Page layout: Containers & Grids

The most basic components used to lay out a TED.com page.

Containers

Content, including grids, should generally be wrapped by a block element having a CSS container class. The container is centered in the page and given horizontal padding and a maximum width to make sure their content is aligned correctly, leaving a gutter for comfortable reading on all screen sizes.

Example use (HAML):

.container
  %p Some text

Introduction to grids

TED's 12-column responsive grid system can be used to produce a variety of columnar page layouts across screen sizes. The premise of a grid system is similar to designing with HTML tables: the grid consists of rows, each row consists of 12 columns. A single element can span anywhere between 1 and 12 of those columns.

For example:

6
6
3
3
3
3
.container
  .row
    .col-sm-6
      6
    .col-sm-6
      6

  .row
    .col-sm-3
      3
    .col-sm-3
      3
    .col-sm-3
      3
    .col-sm-3
      3

Aside from not being criminally bad semantics, this grid system has some unique advantages over HTML tables. On small screen sizes like phones, for example, the columns in the above demo (which normally take up a fluid amount of width as available) "collapse" so that each column takes up the full width of the device. That way, columns never become too narrow. You can resize your browser window to see this effect.

You can tweak the breakpoint at which a column collapses, and the size it collapses to, by targeting column spans at size groups. Th "-sm-" in the class names you see above do exactly this. The anatomy of a grid column CSS class is:

.col-{{size group}}-{{span}}

For example, if you resize your screen, you'll notice that the red boxes below stay stacked in a row except at the very smallest screen sizes, whereas the second set of gray boxes collapses into individual rows as soon as the browser becomes narrower than 1024px:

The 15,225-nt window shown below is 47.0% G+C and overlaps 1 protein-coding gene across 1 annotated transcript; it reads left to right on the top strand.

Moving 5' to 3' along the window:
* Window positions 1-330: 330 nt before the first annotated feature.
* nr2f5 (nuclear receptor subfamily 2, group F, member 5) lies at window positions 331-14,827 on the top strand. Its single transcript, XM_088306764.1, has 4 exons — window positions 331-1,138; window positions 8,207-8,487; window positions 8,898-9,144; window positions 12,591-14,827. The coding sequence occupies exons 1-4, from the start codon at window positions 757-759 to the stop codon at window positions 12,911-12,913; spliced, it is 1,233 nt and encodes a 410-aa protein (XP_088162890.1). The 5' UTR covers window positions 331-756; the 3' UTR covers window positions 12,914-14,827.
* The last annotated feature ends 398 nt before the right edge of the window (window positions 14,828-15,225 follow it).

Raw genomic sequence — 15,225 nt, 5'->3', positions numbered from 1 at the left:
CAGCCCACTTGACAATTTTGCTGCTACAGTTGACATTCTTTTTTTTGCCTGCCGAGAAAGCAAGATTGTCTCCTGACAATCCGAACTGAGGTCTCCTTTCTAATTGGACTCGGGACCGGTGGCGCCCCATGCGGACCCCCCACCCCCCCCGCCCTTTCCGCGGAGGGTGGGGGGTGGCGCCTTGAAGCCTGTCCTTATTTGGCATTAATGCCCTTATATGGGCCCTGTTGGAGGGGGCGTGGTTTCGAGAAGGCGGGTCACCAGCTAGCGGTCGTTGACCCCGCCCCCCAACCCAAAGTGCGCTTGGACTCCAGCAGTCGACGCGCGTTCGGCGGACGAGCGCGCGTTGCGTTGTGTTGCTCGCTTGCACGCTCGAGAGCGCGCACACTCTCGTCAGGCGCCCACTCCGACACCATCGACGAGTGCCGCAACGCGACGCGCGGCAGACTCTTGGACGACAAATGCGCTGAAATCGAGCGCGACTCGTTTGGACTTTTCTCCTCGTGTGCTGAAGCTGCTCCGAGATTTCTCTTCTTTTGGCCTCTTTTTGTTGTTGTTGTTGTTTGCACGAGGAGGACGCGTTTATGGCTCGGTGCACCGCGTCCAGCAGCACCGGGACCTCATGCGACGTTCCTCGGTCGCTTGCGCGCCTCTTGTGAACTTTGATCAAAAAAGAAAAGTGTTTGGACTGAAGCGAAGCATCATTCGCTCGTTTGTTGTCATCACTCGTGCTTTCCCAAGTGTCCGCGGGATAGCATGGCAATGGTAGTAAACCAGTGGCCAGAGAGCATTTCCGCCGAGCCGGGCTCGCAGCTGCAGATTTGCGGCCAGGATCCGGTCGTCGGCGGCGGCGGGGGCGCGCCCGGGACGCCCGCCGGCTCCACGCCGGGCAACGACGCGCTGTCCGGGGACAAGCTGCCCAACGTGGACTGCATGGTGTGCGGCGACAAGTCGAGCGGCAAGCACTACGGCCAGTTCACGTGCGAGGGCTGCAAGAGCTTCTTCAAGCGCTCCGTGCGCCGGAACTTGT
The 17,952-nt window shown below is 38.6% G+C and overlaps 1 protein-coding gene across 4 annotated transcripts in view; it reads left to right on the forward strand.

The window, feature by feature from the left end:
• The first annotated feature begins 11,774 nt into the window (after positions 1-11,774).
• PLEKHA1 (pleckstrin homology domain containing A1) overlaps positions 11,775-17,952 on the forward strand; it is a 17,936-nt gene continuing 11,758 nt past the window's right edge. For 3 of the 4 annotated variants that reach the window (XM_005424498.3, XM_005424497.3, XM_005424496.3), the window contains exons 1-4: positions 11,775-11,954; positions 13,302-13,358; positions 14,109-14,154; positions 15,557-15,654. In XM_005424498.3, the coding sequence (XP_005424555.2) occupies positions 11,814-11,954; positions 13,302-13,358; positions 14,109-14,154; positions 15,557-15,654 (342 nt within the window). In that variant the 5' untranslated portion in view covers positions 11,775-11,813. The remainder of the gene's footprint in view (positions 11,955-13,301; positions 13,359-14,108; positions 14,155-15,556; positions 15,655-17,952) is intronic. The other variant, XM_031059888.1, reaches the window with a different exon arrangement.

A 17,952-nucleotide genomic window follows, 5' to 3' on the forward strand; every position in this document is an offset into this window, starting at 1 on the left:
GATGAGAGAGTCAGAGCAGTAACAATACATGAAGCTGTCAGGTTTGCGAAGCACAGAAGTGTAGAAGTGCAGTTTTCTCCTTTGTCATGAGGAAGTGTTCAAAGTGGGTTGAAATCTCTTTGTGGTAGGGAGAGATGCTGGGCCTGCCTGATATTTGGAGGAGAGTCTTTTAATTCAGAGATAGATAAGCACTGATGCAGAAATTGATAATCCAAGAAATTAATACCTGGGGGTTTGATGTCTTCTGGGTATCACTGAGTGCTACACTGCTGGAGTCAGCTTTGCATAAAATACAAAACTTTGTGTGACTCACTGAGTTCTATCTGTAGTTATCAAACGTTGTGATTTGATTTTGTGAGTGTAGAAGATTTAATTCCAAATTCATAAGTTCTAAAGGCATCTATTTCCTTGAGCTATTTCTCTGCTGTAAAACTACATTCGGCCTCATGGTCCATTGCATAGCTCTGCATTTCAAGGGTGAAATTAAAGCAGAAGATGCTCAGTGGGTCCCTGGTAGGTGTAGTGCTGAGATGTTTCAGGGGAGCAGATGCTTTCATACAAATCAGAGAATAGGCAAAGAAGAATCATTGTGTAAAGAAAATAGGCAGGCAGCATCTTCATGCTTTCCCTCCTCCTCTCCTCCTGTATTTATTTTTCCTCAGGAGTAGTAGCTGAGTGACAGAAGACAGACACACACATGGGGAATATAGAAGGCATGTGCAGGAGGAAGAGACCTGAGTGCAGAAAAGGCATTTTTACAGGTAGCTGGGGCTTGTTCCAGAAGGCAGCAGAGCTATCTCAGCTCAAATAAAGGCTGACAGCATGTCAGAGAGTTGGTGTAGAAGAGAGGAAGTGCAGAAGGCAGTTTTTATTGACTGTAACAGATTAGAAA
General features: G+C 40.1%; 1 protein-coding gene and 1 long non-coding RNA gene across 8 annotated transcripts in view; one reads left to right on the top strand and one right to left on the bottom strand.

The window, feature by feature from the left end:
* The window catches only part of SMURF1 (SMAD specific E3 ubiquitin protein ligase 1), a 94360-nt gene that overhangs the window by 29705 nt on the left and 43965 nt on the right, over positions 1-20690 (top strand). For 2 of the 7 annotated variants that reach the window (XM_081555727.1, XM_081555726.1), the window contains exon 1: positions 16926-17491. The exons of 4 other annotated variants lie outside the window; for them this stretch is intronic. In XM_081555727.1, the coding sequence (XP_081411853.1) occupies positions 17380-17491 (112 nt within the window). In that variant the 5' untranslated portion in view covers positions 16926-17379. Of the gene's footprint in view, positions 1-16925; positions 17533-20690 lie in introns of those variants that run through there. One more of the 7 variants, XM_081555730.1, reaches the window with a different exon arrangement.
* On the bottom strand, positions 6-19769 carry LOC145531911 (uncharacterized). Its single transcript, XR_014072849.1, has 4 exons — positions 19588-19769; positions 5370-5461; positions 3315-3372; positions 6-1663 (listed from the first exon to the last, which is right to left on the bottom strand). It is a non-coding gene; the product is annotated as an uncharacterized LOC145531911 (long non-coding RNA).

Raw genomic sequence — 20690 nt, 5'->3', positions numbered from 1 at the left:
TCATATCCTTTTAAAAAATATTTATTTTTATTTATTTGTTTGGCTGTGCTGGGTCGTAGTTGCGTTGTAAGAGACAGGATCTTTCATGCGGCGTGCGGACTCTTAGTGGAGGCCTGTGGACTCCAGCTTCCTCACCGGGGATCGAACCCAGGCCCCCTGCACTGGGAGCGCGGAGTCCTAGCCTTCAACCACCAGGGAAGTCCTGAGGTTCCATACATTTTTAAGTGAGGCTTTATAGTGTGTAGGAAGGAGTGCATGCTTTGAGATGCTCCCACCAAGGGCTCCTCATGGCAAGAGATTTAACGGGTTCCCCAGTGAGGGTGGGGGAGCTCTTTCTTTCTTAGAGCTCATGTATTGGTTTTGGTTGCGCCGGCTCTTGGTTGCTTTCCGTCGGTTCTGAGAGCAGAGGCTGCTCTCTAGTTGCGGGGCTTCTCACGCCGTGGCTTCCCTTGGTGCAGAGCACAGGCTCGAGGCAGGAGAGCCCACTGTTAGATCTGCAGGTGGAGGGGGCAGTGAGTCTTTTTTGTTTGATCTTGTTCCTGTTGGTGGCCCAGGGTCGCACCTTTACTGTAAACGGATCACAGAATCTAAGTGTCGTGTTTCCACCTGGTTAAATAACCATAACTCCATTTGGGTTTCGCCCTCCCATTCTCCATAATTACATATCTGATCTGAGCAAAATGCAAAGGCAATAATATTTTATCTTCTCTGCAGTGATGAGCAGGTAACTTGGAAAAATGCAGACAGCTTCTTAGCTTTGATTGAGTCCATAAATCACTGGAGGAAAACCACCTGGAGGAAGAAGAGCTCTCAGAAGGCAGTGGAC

4
4
4
4
4
4

Three different size groups exist:

Class prefix Breakpoint: Explanation:
.col-xs- 480px Takes effect at screen sizes equal to and above 480px. Columns will be "collapsed" into a vertical list at smaller screen sizes.
.col-sm- 768px Takes effect at screen sizes equal to and above 768px.
.col-lg- 1024px Takes effect at screen sizes equal to and above 1024px.

Combining grid size groups

You can combine multiple size group classes on the same element. For example, in the demonstration below, the sidebar element spans 4 columns at the "xs" breakpoint, but only 3 columns at the "lg" breakpoint:

Sidebar
Content
.container
  .row
    .col-sm-4.col-lg-3
      Sidebar
    .col-sm-8.col-lg-9
      Content

Grid offsets

At grid sizes "sm" and above, you can specify "offsets" by adding an offset CSS class to your span element. An offset allows you to pad your grid with empty columns without having to introduce empty HTML elements.

For example:

4
4 offset 4
3 offset 3
3 offset 3
6 offset 6
.container
  .row
    .col-sm-4
      4
    .col-sm-4.col-sm-offset-4
      4 offset 4
  .row
    .col-sm-3.col-sm-offset-3
      3 offset 3
    .col-sm-3.col-sm-offset-3
      3 offset 3
  .row
    .col-sm-6.col-sm-offset-6
      6 offset 6

Like the column classes themselves, offset classes can be targeted at specific size groups. The anatomy of an offset class is:

.col-{{size group}}-offset-{{span}}

{{span}} indicates the number of columns to offset the element by.

Grid nesting

It's possible to nest grid rows within columns.

12
6
6
6
6
.container
  .row
    .col-lg-12
      12
      .row
        .col-lg-6
          6
          .row
            .col-lg-6
              6
            .col-lg-6
              6
      .col-lg-6
        6

Demonstration of grid sizes

This section contains some demonstrations to help you picture what grids look like at their absolute narrowest.

Please note that these demonstrations have been artificially capped to show you what grids look like at the breakpoints where each size group takes over.

Example: extra small grid columns at their narrowest
4
4
4
Example: small grid columns at their narrowest
2
2
2
2
2
2
4
4
4
Example: large grid columns at their narrowest
1
1
1
1
1
1
1
1
1
1
1
1
4
4
4

Evenly divided "n-up" grids

An alternative n-up grid system also exists in Roadrunner. This system divides a row's columns evenly, with the divisor specified at the row level instead of the column level. For example:

.container
  .row.row-sm-4up.row-lg-6up
    .col Item 1
    .col Item 2
    .col Item 3
    .col Item 4
    .col Item 5
    .col Item 6
    .col Item 7
    .col Item 8
    .col Item 9
    .col Item 10
    .col Item 11
    .col Item 12

The 12 items will be divided evenly into 3 rows of 4 columns at the "sm" (768px) breakpoint and into 2 rows of 6 columns at the "lg"(1024px) breakpoint. This approach isn't as versatile as the general grid system, but can be useful for simplifying horizontal search result layouts, etc.

This table (below) shows which divisions are available at which breakpoints. Per the example above, multiple classes may be specified for the same row to divide columns differently at different breakpoints.

2up 3up 4up 5up 6up
.row-xs-
.row-sm-
.row-lg-

Except on older browsers (IE 8 and below), this grid system without requiring the use of clearfixes:

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